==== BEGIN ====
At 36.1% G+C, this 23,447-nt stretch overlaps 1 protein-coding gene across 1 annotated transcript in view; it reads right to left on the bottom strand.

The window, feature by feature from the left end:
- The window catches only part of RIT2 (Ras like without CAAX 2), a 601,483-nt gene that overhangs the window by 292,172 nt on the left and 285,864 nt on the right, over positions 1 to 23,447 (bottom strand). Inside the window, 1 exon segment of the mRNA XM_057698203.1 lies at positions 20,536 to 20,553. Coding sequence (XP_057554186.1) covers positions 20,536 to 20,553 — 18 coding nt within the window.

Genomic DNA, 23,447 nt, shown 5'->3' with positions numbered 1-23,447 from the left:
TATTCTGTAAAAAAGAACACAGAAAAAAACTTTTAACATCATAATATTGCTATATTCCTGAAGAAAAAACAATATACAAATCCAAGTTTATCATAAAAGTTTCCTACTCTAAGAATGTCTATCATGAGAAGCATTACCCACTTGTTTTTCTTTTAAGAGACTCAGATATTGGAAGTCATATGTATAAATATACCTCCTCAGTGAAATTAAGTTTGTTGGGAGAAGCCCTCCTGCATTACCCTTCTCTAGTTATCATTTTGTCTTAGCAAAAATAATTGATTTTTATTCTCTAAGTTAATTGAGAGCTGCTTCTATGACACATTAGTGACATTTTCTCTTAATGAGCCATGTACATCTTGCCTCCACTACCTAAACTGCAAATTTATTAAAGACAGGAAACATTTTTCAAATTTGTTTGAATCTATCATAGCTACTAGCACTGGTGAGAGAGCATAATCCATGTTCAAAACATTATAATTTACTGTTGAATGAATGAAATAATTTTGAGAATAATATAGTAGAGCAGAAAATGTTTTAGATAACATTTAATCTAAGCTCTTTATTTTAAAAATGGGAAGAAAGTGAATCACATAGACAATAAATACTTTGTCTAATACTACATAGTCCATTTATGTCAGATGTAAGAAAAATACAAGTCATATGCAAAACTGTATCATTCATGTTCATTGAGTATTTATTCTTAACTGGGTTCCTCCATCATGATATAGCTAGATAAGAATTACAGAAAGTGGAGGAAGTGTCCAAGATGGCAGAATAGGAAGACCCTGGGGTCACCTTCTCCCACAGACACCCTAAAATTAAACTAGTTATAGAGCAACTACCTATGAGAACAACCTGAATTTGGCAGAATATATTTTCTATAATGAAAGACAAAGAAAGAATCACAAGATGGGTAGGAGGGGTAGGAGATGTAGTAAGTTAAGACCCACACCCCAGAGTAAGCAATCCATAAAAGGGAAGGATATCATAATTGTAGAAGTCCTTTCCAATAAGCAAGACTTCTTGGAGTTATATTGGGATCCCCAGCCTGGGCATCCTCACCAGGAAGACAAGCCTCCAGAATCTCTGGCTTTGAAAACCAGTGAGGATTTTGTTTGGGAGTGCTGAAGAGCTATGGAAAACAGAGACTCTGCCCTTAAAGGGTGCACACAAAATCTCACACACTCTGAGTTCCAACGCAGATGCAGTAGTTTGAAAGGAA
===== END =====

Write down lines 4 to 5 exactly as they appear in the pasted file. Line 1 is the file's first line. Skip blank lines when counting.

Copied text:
Genomic DNA, 23,447 nt, shown 5'->3' with positions numbered 1-23,447 from the left:
TATTCTGTAAAAAAGAACACAGAAAAAAACTTTTAACATCATAATATTGCTATATTCCTGAAGAAAAAACAATATACAAATCCAAGTTTATCATAAAAGTTTCCTACTCTAAGAATGTCTATCATGAGAAGCATTACCCACTTGTTTTTCTTTTAAGAGACTCAGATATTGGAAGTCATATGTATAAATATACCTCCTCAGTGAAATTAAGTTTGTTGGGAGAAGCCCTCCTGCATTACCCTTCTCTAGTTATCATTTTGTCTTAGCAAAAATAATTGATTTTTATTCTCTAAGTTAATTGAGAGCTGCTTCTATGACACATTAGTGACATTTTCTCTTAATGAGCCATGTACATCTTGCCTCCACTACCTAAACTGCAAATTTATTAAAGACAGGAAACATTTTTCAAATTTGTTTGAATCTATCATAGCTACTAGCACTGGTGAGAGAGCATAATCCATGTTCAAAACATTATAATTTACTGTTGAATGAATGAAATAATTTTGAGAATAATATAGTAGAGCAGAAAATGTTTTAGATAACATTTAATCTAAGCTCTTTATTTTAAAAATGGGAAGAAAGTGAATCACATAGACAATAAATACTTTGTCTAATACTACATAGTCCATTTATGTCAGATGTAAGAAAAATACAAGTCATATGCAAAACTGTATCATTCATGTTCATTGAGTATTTATTCTTAACTGGGTTCCTCCATCATGATATAGCTAGATAAGAATTACAGAAAGTGGAGGAAGTGTCCAAGATGGCAGAATAGGAAGACCCTGGGGTCACCTTCTCCCACAGACACCCTAAAATTAAACTAGTTATAGAGCAACTACCTATGAGAACAACCTGAATTTGGCAGAATATATTTTCTATAATGAAAGACAAAGAAAGAATCACAAGATGGGTAGGAGGGGTAGGAGATGTAGTAAGTTAAGACCCACACCCCAGAGTAAGCAATCCATAAAAGGGAAGGATATCATAATTGTAGAAGTCCTTTCCAATAAGCAAGACTTCTTGGAGTTATATTGGGATCCCCAGCCTGGGCATCCTCACCAGGAAGACAAGCCTCCAGAATCTCTGGCTTTGAAAACCAGTGAGGATTTTGTTTGGGAGTGCTGAAGAGCTATGGAAAACAGAGACTCTGCCCTTAAAGGGTGCACACAAAATCTCACACACTCTGAGTTCCAACGCAGATGCAGTAGTTTGAAAGGAA